One of the more interesting results in the 2015 election was the Liberal resurgence in Quebec. Not since 1980 had the party won a majority of seats in the province and it was only the second time since 1980 that the party had a won more vote in Quebec than any other party (in 2000 won fewer seats than the Bloc Quebecois despite winning more votes). At the same time, the Liberal vote share in Quebec was remarkably low. Despite winning 40 seats (51%), the Liberals took just 36% of the popular vote. Four parties ended up being competitive in Quebec as the three major federal parties and the Bloc Quebecois all finished with more than 15% of the Quebec vote. The fragmentation of the vote suggests that left-right issues are becoming increasingly important to federal politics in Quebec. The presence of substantial numbers of voters in Quebec on the left and right of the political spectrum, coupled with the resiliency of the Boc Quebecois likely means and end to the phenomenon of Quebec voting a block for a single party.
Regional block voting is an important sign that the issues that are important to elections are regional. Every province or region contains left and right-wing voters. They may not be evenly distributed across the country, but no province is so dominated by the left or the right that a party can win the vast majority of votes by taking a particular left or right position. As was demonstrated in May, even a right-wing province such as Alberta has its fair share of left-wing voters. These left-right divides can become subordinate to regional concerns when elections are dominated by regional issues. Opinion on issues such as bilingualism, the power of provinces, and distinct recognition for Quebec is likely to break down along provincial or regional issues. When the most important issue in an election has to do with the way a particular region is treated by the rest of the country, voters in that region are likely to coalesce behind the party that is best able to demonstrate that it supports the region’s interests. Conversely parties that are seen as opposed to regions’ interests are likely to be shut out of the region. Even if voters in a particular region are split on the best way to address regional concerns (as Quebec was in the late 1990s when the Bloc Quebecois and Liberals split the province), they are likely to reject parties that fail to address the regions’ concerns. Through most of the 20th century, for example, the NDP was shut out of Quebec because of the extent to which its centralist views on federalism were at odds with Quebec’s interests. An examination of the extent to which voters in a region vote as a block can thus be an important indicator of the salience of regional issues.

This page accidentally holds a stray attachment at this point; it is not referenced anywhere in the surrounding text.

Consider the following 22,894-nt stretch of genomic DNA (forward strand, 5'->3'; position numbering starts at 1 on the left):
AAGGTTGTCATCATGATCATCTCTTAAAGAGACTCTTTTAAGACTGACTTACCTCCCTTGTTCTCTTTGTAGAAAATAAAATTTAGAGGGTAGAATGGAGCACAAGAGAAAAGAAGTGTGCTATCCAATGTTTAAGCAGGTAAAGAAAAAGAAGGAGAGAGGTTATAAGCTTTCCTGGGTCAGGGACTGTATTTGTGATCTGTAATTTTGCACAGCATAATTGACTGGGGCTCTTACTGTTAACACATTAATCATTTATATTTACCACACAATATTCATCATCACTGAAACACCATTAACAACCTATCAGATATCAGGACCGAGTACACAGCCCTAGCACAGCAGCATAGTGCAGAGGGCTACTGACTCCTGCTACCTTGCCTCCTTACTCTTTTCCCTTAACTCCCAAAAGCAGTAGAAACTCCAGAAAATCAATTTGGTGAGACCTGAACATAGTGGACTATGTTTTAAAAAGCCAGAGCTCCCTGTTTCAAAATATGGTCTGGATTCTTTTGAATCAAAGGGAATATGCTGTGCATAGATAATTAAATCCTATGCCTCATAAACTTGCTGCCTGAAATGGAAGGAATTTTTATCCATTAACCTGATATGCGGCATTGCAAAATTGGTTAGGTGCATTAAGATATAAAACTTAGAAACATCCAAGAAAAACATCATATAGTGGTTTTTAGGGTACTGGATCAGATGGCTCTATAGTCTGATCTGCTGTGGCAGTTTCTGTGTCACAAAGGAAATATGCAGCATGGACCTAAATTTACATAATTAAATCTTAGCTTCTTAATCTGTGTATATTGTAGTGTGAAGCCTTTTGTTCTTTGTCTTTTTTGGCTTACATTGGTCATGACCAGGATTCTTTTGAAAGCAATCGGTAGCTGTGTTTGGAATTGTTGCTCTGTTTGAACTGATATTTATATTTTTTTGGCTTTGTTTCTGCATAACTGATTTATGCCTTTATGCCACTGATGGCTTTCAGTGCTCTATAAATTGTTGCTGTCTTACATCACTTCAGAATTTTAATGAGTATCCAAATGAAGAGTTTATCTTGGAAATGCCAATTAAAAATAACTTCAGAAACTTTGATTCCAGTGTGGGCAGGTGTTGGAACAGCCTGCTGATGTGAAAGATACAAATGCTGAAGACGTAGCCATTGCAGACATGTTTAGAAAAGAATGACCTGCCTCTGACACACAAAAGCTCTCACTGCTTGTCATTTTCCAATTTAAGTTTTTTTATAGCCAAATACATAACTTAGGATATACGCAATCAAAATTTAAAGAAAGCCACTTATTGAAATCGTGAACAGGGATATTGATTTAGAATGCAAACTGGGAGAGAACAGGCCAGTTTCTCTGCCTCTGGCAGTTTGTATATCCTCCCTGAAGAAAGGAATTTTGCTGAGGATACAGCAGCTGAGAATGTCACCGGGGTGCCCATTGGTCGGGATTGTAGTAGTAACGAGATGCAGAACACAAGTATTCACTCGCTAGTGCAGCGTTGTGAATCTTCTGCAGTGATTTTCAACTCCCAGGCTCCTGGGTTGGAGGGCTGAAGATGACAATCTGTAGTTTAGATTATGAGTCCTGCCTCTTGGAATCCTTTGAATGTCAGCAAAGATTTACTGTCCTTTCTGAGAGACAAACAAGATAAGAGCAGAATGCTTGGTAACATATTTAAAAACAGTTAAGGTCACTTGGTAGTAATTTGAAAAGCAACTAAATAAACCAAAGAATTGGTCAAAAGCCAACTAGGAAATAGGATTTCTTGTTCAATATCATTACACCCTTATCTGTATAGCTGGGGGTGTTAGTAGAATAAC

The share of votes that the largest party in Quebec has one has declined steadily over time. Prior to the 1990s is was relatively common for the largest party in Quebec to take at least 50% of the vote in the province. The graph below shows that of the 15 elections between 1945 and 1988 the largest party in Quebec won at least 50% of the vote in 9 of them. In four years, 1949, 1953, 1979, and 1980, the largest party broke 60% with respect to popular vote in Quebec. In all four cases, the Liberals won large shares of the vote when Quebecois leaders (Louis St. Laurent and then Pierre Trudeau) ran against Progressive Conservative leaders who either showed little sensitivity to Quebec’s concern (as was the case with George Drew) or had limited links to Quebec (as was the case with Joe Clark). Since 1990, no party has manged to win a majority of the vote in Quebec. In 1997, 2008, and 2015 the share of the vote won by the largest party in Quebec dropped below 40%, something that only happened once between 1945 and 1988. Even the so-called “Orange Crush” that saw the NDP take a large number of Quebec seats in 2011 saw the NDP take fewer than votes than any of the largest parties in Quebec did in the elections between 1945 and 1988 other than 1962. The 2015 election was important in that it did not see Quebec vote for a single, pro-Quebec party. This trend had been developing over time, but was most pronounced in this election.
When one looks at the strength of Quebec’s largest party compared to the strength of the largest party across the country, the 2015 election ends up looking more unique. The graph below shows that between 1945 and 2000, the strength of Canada’s largest party generally fluctuated between 40% and 50% of the vote, and then dipped below 40% in the elections that took place after 2000. Support for the largest party in Quebec has generally exceeded support for the largest party in Canada. The years between 1960s and 1980 stand out as years where this was especially the case. From the 1960s to the early 1980s, the Liberals were able to establish themselves as the defenders of Quebec’s interests in Canada. As a result they took a large share of the vote in the province. In 1984 and 1988, the Progressive Conservatives were able to take advantage of the Liberals’ alienation of Quebec (as a result of Trudeau’s patriation of the constitution without Quebec’s agreement) and cast themselves as the party willing to work to bring Quebec back into the constitution. Finally, in 1993, the Bloc Quebecois was able to capitalize on the Progressive Conservatives’ failure to bring into the constitution and win the votes of Quebec nationalists. The spikes in the share of the Quebec vote that the largest party in the province win coincide with a party being mobilize voters along Quebec-specific issues. The low vote shares won by the NDP in 2011 and the Liberals in 2015, by contrast, took place in elections were the importance of Quebec-specific issues were significantly lower than they had been in past elections.